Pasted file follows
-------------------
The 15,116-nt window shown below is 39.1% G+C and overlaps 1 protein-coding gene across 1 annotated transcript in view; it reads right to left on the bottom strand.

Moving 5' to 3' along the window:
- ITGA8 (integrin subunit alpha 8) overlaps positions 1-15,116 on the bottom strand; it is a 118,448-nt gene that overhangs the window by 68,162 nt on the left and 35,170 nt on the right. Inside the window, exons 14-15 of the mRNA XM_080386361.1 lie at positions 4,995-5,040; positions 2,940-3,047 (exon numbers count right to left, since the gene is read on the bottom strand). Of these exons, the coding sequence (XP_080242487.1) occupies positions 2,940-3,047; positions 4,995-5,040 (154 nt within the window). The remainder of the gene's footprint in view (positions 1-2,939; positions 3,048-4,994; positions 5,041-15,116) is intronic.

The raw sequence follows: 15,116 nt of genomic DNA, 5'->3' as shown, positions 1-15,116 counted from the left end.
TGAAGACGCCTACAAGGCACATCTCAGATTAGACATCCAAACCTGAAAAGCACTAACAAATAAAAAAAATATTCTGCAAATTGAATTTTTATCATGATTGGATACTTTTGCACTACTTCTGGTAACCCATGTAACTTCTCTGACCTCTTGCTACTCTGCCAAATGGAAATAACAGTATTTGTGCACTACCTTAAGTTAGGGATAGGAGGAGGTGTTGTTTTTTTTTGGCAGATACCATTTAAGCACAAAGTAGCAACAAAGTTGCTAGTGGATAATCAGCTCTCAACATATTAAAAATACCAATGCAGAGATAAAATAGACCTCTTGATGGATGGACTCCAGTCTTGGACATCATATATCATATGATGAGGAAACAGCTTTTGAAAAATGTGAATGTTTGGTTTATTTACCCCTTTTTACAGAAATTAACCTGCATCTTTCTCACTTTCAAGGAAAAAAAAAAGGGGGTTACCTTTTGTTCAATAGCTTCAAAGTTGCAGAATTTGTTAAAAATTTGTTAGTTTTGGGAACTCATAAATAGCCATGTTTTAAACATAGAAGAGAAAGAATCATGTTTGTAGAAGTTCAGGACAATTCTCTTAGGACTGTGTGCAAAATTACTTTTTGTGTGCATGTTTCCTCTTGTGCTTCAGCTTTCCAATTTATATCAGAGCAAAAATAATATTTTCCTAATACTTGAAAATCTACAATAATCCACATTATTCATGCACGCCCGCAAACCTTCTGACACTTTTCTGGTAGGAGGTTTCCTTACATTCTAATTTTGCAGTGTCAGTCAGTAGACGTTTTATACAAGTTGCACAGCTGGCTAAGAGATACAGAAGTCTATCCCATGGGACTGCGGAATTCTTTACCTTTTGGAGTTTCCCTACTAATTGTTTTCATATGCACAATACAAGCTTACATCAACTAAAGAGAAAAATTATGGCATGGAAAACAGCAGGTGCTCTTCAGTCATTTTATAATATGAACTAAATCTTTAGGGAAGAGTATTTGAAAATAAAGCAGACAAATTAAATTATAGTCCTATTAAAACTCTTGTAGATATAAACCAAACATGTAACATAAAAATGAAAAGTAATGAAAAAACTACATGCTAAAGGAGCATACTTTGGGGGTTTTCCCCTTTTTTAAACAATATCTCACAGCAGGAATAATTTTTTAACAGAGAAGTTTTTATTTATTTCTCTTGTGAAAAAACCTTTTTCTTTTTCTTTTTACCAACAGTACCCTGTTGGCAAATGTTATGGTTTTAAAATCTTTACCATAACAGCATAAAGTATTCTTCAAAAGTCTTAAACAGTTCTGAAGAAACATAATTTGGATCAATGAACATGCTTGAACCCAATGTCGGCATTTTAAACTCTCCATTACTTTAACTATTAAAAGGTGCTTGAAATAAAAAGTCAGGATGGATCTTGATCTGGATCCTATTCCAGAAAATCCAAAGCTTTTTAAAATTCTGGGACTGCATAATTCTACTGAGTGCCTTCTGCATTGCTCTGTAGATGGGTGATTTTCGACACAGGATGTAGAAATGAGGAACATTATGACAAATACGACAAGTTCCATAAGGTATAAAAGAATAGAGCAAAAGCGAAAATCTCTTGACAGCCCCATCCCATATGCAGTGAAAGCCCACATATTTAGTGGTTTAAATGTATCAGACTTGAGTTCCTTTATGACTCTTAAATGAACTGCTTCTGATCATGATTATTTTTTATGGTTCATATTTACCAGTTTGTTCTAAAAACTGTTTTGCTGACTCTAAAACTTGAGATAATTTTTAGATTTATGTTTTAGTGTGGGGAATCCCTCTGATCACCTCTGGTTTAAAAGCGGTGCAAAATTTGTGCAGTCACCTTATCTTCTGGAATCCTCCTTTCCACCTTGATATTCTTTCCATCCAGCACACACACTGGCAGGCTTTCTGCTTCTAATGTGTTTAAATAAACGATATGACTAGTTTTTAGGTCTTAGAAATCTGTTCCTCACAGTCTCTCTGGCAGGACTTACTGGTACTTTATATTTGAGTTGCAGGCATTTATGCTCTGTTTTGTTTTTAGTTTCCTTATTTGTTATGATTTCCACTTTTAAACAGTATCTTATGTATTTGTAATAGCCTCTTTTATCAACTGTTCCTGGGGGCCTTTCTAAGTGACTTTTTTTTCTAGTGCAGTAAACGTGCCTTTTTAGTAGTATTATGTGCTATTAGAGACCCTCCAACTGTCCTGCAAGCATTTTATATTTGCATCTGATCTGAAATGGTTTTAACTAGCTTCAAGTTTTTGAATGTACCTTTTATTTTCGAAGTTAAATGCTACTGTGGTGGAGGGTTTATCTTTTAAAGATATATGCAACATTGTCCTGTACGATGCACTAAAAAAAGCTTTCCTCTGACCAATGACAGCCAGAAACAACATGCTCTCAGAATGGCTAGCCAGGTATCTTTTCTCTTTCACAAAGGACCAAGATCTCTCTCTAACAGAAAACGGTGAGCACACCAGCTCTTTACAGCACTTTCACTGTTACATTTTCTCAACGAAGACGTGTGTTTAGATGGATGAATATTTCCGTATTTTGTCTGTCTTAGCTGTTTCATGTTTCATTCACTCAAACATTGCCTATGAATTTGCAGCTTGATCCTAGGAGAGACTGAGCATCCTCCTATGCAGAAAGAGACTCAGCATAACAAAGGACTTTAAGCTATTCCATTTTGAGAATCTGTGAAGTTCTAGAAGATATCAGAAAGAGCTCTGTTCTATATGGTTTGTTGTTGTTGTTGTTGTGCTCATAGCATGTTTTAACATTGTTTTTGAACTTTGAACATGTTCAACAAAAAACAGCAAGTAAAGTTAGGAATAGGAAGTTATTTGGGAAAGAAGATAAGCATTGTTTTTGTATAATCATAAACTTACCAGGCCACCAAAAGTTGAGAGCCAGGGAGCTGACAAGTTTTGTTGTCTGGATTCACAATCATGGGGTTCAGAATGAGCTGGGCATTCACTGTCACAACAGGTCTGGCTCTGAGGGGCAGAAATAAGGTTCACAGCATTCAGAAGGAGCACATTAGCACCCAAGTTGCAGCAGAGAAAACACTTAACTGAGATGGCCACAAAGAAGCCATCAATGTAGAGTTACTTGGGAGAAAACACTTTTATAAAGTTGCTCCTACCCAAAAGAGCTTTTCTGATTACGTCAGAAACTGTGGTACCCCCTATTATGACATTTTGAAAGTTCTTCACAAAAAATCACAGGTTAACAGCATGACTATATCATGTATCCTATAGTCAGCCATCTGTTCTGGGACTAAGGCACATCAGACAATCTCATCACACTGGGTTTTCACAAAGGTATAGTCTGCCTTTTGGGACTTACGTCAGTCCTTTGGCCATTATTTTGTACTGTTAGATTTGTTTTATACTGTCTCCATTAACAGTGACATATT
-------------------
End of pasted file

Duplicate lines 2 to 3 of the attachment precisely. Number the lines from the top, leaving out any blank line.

Moving 5' to 3' along the window:
- ITGA8 (integrin subunit alpha 8) overlaps positions 1-15,116 on the bottom strand; it is a 118,448-nt gene that overhangs the window by 68,162 nt on the left and 35,170 nt on the right. Inside the window, exons 14-15 of the mRNA XM_080386361.1 lie at positions 4,995-5,040; positions 2,940-3,047 (exon numbers count right to left, since the gene is read on the bottom strand). Of these exons, the coding sequence (XP_080242487.1) occupies positions 2,940-3,047; positions 4,995-5,040 (154 nt within the window). The remainder of the gene's footprint in view (positions 1-2,939; positions 3,048-4,994; positions 5,041-15,116) is intronic.